Environment Wins in Democratic Landslide
- Environment Wins in Democratic Landslide
WASHINGTON, DC, November 8, 2006 (ENS) - Democrats upset Republicans
across the country Tuesday to win control of the House of
Representatives for the first time since 1994 - spelling an end to
the terms of some of the legislators most disliked by
The Democrats could also win control of the U.S. Senate, but that
outcome hinges on close races in Montana and Virginia.
House Minority Leader Nancy Pelosi of California will move into the
Speaker's seat, becoming the first woman Speaker of the House in U.S.
history. Her environmental views match those of conservationists,
particularly on climate and energy issues.
Pelosi supports legislation to control global warming introduced by
Democrats earlier this year. The measure would establish a market-
based emissions trading system for the greenhouse gas carbon dioxide.
Nancy Pelosi of California will become the first woman Speaker of the
House in U.S. history. (Photo courtesy Office of the Congresswoman)
"The Safe Climate Act will harness free market forces to ensure that
our nation takes the steps necessary to prevent dangerous,
irreversible warming of our planet," Pelosi said in July.
Her position is opposite to that of the Bush administration and the
Republican Congressional leaders who have attempted to deny and
suppress evidence of climate change.
Pelosi opposes drilling for oil in the pristine Arctic National
Wildlife Refuge. "We should not sacrifice the Arctic coastal plain,
one of America's last truly wild places, for the sake of a small
amount of oil," she said.
"Democrats are stepping forward with new ideas and new solutions,"
Pelosi said. "We can't drill our way to energy independence but we
can grow our way to energy independence. America's farmers are ready
to grow energy crops that will end our dependence on oil from
"Today, the American people voted for change, and they voted for
Democrats to take our country in a new direction. And that is exactly
what we intend to do," Pelosi said.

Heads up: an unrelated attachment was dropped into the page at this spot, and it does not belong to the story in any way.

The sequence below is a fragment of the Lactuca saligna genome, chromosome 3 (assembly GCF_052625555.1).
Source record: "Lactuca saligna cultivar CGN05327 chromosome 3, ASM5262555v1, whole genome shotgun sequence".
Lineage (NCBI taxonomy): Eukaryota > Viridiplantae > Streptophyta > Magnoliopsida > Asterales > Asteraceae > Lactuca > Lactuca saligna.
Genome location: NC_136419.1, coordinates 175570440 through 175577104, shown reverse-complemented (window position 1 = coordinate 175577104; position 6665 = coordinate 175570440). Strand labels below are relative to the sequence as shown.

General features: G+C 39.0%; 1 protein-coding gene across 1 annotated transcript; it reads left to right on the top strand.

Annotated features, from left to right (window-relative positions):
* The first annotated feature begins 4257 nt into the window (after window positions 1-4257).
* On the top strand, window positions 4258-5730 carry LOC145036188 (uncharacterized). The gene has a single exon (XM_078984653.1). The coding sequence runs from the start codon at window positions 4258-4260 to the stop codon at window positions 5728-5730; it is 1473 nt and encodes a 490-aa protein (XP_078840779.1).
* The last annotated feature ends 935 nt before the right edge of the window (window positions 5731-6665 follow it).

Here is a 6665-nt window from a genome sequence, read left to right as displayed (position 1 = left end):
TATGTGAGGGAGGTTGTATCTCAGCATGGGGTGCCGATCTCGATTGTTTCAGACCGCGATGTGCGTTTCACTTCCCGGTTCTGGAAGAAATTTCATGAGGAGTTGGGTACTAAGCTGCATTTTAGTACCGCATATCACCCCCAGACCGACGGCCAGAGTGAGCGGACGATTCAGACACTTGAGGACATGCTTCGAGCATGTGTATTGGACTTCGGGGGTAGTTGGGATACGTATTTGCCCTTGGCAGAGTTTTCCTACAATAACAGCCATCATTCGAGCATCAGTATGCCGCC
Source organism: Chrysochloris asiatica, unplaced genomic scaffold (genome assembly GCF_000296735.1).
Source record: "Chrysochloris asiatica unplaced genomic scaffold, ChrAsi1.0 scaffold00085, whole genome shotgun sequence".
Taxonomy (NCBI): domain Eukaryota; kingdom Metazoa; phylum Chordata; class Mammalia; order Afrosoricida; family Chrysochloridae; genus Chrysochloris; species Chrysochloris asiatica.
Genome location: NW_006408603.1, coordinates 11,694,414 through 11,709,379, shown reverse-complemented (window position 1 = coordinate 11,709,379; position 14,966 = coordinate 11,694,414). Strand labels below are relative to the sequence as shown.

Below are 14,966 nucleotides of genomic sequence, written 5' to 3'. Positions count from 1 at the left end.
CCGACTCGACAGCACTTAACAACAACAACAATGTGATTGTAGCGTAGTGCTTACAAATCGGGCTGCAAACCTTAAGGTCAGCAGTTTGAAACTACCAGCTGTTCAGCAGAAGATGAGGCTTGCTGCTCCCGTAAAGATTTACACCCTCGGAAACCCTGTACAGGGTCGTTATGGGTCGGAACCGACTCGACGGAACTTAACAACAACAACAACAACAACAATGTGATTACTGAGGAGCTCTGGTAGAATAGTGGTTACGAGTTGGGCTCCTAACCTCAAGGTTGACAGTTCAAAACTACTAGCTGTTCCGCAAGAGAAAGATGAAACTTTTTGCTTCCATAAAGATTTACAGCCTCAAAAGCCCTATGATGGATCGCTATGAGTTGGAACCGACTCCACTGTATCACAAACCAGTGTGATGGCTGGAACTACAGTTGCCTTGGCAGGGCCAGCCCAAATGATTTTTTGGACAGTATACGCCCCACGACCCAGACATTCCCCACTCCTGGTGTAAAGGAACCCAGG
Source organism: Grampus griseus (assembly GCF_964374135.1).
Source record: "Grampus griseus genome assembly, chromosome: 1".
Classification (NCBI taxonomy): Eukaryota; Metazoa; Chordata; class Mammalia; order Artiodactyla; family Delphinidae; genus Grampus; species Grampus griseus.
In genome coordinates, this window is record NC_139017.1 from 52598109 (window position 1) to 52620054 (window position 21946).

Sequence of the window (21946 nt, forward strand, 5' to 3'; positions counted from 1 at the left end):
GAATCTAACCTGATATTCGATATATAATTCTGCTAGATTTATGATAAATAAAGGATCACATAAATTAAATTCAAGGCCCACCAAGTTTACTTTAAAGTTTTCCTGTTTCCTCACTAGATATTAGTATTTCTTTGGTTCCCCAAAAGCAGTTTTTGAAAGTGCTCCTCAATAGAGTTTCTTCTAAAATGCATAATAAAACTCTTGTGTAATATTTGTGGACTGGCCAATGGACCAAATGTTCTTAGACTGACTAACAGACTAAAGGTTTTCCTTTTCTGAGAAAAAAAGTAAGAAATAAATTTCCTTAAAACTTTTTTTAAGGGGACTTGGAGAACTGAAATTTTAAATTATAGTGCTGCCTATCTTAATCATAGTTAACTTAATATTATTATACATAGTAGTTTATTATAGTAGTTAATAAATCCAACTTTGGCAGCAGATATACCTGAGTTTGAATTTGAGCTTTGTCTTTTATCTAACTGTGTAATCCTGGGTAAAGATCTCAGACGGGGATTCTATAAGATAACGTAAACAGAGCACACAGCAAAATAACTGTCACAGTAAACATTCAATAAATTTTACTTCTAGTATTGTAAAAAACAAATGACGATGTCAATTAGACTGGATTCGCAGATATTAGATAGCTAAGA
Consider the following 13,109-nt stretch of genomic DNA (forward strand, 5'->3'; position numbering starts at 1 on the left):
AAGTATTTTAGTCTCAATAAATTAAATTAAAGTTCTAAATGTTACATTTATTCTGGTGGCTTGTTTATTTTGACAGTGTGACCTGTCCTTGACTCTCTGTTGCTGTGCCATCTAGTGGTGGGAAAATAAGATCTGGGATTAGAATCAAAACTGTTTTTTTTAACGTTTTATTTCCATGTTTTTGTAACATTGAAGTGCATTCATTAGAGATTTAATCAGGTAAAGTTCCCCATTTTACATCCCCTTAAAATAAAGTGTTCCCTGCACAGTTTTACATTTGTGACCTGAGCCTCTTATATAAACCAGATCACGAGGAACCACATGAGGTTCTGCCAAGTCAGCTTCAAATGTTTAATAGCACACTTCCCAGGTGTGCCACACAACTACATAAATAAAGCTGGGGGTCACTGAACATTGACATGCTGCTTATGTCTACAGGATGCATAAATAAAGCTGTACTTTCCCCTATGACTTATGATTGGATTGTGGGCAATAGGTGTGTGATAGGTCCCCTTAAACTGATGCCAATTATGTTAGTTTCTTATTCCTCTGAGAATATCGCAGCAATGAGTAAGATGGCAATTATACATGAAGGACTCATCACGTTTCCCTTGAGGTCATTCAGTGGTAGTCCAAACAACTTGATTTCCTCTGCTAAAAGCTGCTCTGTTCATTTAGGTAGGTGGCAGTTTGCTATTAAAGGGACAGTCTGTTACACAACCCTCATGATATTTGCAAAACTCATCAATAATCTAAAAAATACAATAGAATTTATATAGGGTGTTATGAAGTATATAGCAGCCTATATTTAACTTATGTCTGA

In California's 11th Congressional District, Congressman Richard
Pombo, who had used his position as chair of the House Resources
Committee to weaken the Endangered Species Act, was defeated by Jerry
McNerney, a wind engineering and renewable energy professional.
Heavy spending on anti-Pombo commercials by out-of-state
environmental groups helped tip the balance against the seven-term
California voters elected Democrat Jerry McNerney to replace
Congressman Richard Pombo. (Photo courtesy McNerney campaign)
As McNerney outpaced Pombo, the Sierra Club declared
victory. "Pombo's defeat is not just a victory for the people of
California's 11th-district, said Sierra Club Executive Director Carl
Pope. "This is a moment to be savored by anyone who loves Yosemite
National Park or the California coast or Giant Sequoia National
Monument, places Pombo worked to mine, drill, or log."
"On the issue of energy policy in particular, America is extremely
fortunate to be replacing someone who's energy priorities were
dictated by Big Oil with a man who is an expert on renewable wind
power and who has the vision to help our nation develop smart new
energy technologies and jobs," said Pope.
The League of Conservation Voters used a radio ad to inform voters
about "the $120,000 Pombo has taken from Big Oil, his ties to
disgraced lobbyist Jack Abramoff, his use of a taxpayer money to rent
an RV for a family vacation, and the fact that dirty air and water
are not a concern of his."
Calling him the "leading opponent of animal welfare in Congress," the
Humane Society Legislative Fund launched a campaign to help defeat
Pombo. The group cited Pombo's support of commercial whaling, horse
slaughter, bear baiting on public lands and the use of leghold traps
on National Wildlife Refuges.
But California voters rejected the costliest ballot initiative
campaign in state history, defeating Proposition 87 that would have
taxed state oil production to fund alternative energy research to the